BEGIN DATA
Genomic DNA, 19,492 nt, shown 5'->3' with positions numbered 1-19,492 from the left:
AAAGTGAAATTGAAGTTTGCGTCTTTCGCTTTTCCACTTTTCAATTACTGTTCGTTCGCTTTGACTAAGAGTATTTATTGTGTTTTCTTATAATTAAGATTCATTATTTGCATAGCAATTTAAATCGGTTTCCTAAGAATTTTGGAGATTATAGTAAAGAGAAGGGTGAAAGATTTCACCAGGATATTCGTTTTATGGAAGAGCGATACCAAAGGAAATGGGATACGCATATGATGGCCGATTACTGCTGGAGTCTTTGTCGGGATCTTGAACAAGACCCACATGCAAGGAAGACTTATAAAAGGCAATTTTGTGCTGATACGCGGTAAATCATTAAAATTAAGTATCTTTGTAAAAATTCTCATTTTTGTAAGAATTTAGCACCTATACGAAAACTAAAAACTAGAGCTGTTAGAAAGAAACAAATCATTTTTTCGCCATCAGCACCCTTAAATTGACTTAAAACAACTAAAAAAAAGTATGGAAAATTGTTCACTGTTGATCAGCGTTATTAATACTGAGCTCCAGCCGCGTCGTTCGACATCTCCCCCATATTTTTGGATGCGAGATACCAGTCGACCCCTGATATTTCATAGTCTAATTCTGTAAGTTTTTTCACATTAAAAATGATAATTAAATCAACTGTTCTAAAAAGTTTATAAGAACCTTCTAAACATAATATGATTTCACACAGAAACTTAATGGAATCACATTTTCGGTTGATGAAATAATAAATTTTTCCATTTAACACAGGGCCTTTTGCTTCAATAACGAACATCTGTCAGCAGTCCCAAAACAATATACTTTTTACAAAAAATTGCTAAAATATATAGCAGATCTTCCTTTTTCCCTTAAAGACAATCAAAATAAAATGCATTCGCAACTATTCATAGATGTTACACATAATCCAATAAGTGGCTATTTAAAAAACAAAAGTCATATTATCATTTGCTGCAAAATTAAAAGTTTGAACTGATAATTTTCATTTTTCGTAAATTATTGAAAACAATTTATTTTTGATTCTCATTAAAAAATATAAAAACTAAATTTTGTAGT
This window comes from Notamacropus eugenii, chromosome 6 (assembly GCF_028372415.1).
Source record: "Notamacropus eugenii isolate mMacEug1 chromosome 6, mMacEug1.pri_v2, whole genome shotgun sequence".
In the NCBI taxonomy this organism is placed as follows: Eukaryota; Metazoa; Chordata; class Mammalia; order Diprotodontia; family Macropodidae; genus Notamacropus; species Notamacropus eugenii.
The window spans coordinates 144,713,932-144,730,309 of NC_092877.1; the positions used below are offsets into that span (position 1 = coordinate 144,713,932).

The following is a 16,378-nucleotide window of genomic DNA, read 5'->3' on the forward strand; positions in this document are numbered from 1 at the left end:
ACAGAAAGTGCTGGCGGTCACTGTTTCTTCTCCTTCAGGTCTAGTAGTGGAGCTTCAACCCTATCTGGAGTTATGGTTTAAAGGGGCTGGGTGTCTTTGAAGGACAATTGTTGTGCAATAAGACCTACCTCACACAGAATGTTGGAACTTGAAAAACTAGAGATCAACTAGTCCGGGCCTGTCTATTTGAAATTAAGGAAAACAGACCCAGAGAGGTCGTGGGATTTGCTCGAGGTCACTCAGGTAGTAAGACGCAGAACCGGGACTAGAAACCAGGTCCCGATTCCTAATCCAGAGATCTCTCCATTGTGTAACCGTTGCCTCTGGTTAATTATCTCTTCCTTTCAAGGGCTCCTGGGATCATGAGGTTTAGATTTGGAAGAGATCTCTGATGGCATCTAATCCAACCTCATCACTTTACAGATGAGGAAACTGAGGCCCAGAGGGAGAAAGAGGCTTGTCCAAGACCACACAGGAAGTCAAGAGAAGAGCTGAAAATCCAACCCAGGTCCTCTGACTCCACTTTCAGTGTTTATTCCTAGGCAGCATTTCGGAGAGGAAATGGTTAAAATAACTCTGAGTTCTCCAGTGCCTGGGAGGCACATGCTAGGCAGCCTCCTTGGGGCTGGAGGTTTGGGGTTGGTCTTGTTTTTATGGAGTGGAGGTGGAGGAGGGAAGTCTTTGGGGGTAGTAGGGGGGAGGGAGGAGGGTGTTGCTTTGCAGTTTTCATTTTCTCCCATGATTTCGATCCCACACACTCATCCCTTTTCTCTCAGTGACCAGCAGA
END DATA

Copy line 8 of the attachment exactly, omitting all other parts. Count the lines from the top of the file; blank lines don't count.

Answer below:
ACAGAAAGTGCTGGCGGTCACTGTTTCTTCTCCTTCAGGTCTAGTAGTGGAGCTTCAACCCTATCTGGAGTTATGGTTTAAAGGGGCTGGGTGTCTTTGAAGGACAATTGTTGTGCAATAAGACCTACCTCACACAGAATGTTGGAACTTGAAAAACTAGAGATCAACTAGTCCGGGCCTGTCTATTTGAAATTAAGGAAAACAGACCCAGAGAGGTCGTGGGATTTGCTCGAGGTCACTCAGGTAGTAAGACGCAGAACCGGGACTAGAAACCAGGTCCCGATTCCTAATCCAGAGATCTCTCCATTGTGTAACCGTTGCCTCTGGTTAATTATCTCTTCCTTTCAAGGGCTCCTGGGATCATGAGGTTTAGATTTGGAAGAGATCTCTGATGGCATCTAATCCAACCTCATCACTTTACAGATGAGGAAACTGAGGCCCAGAGGGAGAAAGAGGCTTGTCCAAGACCACACAGGAAGTCAAGAGAAGAGCTGAAAATCCAACCCAGGTCCTCTGACTCCACTTTCAGTGTTTATTCCTAGGCAGCATTTCGGAGAGGAAATGGTTAAAATAACTCTGAGTTCTCCAGTGCCTGGGAGGCACATGCTAGGCAGCCTCCTTGGGGCTGGAGGTTTGGGGTTGGTCTTGTTTTTATGGAGTGGAGGTGGAGGAGGGAAGTCTTTGGGGGTAGTAGGGGGGAGGGAGGAGGGTGTTGCTTTGCAGTTTTCATTTTCTCCCATGATTTCGATCCCACACACTCATCCCTTTTCTCTCAGTGACCAGCAGA